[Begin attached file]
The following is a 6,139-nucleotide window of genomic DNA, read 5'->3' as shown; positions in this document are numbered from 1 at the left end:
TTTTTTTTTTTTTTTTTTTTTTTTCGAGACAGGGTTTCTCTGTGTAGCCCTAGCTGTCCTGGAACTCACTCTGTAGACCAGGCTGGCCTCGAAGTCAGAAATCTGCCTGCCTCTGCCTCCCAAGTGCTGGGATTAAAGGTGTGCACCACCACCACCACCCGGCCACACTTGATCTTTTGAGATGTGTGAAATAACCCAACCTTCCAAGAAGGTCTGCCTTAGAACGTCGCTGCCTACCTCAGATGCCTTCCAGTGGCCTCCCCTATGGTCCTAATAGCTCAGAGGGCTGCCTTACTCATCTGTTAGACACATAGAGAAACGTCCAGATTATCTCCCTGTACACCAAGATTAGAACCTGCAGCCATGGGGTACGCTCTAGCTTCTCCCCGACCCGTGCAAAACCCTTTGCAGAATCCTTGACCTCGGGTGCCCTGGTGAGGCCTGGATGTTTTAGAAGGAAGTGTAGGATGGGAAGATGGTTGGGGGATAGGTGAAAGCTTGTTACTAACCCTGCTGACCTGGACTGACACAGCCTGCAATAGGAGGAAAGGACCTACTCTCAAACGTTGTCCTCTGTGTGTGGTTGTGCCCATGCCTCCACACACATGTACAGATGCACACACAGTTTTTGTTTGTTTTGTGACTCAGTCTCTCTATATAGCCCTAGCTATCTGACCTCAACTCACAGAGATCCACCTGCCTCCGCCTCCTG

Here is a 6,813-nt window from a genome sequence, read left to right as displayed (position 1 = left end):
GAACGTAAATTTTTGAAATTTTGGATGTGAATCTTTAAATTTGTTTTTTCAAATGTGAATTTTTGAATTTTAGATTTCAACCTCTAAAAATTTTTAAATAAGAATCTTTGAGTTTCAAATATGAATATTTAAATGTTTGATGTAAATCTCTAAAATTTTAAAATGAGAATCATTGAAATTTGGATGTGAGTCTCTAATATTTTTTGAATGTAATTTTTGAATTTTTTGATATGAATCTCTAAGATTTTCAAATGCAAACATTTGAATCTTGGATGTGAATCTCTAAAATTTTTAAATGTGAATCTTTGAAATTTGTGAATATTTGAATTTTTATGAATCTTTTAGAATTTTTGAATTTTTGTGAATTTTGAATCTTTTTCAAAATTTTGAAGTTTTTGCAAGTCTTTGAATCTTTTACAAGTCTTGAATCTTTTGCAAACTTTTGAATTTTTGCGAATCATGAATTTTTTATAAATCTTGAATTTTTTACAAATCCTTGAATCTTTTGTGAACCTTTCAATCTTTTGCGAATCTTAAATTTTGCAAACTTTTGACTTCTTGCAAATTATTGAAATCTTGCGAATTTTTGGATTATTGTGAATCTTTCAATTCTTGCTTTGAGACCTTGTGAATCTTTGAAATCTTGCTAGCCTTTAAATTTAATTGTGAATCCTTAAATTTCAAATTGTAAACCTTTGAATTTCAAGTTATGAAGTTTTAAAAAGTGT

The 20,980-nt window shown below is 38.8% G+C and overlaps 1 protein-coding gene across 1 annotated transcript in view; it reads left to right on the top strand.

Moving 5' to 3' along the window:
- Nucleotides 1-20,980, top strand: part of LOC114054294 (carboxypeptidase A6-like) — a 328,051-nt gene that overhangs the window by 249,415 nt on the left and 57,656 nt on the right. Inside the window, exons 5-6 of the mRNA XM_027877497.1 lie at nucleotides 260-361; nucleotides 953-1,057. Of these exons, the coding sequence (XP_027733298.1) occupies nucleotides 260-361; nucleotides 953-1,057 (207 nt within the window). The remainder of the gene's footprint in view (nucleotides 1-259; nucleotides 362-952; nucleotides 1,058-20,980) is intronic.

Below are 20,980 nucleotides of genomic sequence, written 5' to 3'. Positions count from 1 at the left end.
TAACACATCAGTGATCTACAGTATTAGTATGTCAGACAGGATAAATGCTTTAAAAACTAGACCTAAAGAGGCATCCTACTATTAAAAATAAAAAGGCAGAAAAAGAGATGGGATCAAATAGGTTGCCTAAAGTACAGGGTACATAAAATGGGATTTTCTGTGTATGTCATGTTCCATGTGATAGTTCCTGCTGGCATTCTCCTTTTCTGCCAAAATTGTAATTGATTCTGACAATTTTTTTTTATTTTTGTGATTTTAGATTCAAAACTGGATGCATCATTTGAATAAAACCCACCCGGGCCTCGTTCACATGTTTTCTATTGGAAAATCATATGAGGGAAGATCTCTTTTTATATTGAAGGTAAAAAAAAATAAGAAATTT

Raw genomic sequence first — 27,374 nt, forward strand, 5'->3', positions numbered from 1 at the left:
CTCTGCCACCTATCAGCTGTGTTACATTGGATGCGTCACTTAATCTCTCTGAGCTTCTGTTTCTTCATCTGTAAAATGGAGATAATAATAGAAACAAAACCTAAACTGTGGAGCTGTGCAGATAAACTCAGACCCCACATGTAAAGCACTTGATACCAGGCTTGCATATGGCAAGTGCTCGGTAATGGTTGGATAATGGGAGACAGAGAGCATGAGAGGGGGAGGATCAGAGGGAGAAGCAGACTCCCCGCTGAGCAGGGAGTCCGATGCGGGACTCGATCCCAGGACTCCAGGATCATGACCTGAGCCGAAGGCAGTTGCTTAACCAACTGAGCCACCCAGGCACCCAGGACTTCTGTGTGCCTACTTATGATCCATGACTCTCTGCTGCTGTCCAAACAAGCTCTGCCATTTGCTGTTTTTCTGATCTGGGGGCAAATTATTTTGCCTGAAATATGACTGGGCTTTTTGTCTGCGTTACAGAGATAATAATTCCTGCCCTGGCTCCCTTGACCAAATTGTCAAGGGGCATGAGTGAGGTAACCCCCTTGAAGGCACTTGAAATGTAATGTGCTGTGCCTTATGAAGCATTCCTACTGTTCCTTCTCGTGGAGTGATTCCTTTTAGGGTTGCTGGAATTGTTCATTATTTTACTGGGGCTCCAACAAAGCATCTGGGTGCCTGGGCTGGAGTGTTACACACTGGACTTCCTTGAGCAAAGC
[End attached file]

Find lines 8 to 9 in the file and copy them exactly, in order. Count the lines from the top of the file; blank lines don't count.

Below are 20,980 nucleotides of genomic sequence, written 5' to 3'. Positions count from 1 at the left end.
TAACACATCAGTGATCTACAGTATTAGTATGTCAGACAGGATAAATGCTTTAAAAACTAGACCTAAAGAGGCATCCTACTATTAAAAATAAAAAGGCAGAAAAAGAGATGGGATCAAATAGGTTGCCTAAAGTACAGGGTACATAAAATGGGATTTTCTGTGTATGTCATGTTCCATGTGATAGTTCCTGCTGGCATTCTCCTTTTCTGCCAAAATTGTAATTGATTCTGACAATTTTTTTTTATTTTTGTGATTTTAGATTCAAAACTGGATGCATCATTTGAATAAAACCCACCCGGGCCTCGTTCACATGTTTTCTATTGGAAAATCATATGAGGGAAGATCTCTTTTTATATTGAAGGTAAAAAAAAATAAGAAATTT